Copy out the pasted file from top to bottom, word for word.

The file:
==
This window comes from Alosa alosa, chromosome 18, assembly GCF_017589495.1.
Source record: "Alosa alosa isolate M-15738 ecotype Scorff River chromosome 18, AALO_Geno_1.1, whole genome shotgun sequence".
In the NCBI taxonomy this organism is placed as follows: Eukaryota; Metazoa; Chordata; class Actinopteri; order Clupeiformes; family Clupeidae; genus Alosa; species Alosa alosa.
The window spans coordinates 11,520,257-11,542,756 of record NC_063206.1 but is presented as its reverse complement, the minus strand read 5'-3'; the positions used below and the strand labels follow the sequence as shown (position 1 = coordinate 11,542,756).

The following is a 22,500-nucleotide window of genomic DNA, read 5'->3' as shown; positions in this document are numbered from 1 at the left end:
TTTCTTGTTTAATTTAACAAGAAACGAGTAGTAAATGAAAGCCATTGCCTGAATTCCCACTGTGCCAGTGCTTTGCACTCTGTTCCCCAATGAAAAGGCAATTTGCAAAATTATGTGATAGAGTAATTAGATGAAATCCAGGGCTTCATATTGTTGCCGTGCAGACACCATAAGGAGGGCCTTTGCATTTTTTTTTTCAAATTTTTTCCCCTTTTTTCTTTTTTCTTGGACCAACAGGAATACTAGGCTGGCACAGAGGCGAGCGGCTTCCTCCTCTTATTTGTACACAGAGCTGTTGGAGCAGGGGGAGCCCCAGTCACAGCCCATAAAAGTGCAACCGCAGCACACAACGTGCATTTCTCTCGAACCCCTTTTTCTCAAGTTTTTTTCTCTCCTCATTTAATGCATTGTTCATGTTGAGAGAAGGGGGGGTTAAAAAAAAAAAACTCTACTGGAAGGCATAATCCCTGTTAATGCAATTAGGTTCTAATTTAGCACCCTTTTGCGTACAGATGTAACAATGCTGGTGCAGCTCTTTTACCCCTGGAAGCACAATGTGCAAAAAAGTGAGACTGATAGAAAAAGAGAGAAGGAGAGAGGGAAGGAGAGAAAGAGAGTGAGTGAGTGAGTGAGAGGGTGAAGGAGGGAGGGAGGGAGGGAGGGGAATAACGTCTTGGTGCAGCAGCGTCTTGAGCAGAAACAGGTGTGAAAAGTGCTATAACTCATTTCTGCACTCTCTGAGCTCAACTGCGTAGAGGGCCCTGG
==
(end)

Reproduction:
This window comes from Alosa alosa, chromosome 18, assembly GCF_017589495.1.
Source record: "Alosa alosa isolate M-15738 ecotype Scorff River chromosome 18, AALO_Geno_1.1, whole genome shotgun sequence".
In the NCBI taxonomy this organism is placed as follows: Eukaryota; Metazoa; Chordata; class Actinopteri; order Clupeiformes; family Clupeidae; genus Alosa; species Alosa alosa.
The window spans coordinates 11,520,257-11,542,756 of record NC_063206.1 but is presented as its reverse complement, the minus strand read 5'-3'; the positions used below and the strand labels follow the sequence as shown (position 1 = coordinate 11,542,756).

The following is a 22,500-nucleotide window of genomic DNA, read 5'->3' as shown; positions in this document are numbered from 1 at the left end:
TTTCTTGTTTAATTTAACAAGAAACGAGTAGTAAATGAAAGCCATTGCCTGAATTCCCACTGTGCCAGTGCTTTGCACTCTGTTCCCCAATGAAAAGGCAATTTGCAAAATTATGTGATAGAGTAATTAGATGAAATCCAGGGCTTCATATTGTTGCCGTGCAGACACCATAAGGAGGGCCTTTGCATTTTTTTTTTCAAATTTTTTCCCCTTTTTTCTTTTTTCTTGGACCAACAGGAATACTAGGCTGGCACAGAGGCGAGCGGCTTCCTCCTCTTATTTGTACACAGAGCTGTTGGAGCAGGGGGAGCCCCAGTCACAGCCCATAAAAGTGCAACCGCAGCACACAACGTGCATTTCTCTCGAACCCCTTTTTCTCAAGTTTTTTTCTCTCCTCATTTAATGCATTGTTCATGTTGAGAGAAGGGGGGGTTAAAAAAAAAAAACTCTACTGGAAGGCATAATCCCTGTTAATGCAATTAGGTTCTAATTTAGCACCCTTTTGCGTACAGATGTAACAATGCTGGTGCAGCTCTTTTACCCCTGGAAGCACAATGTGCAAAAAAGTGAGACTGATAGAAAAAGAGAGAAGGAGAGAGGGAAGGAGAGAAAGAGAGTGAGTGAGTGAGTGAGAGGGTGAAGGAGGGAGGGAGGGAGGGAGGGGAATAACGTCTTGGTGCAGCAGCGTCTTGAGCAGAAACAGGTGTGAAAAGTGCTATAACTCATTTCTGCACTCTCTGAGCTCAACTGCGTAGAGGGCCCTGG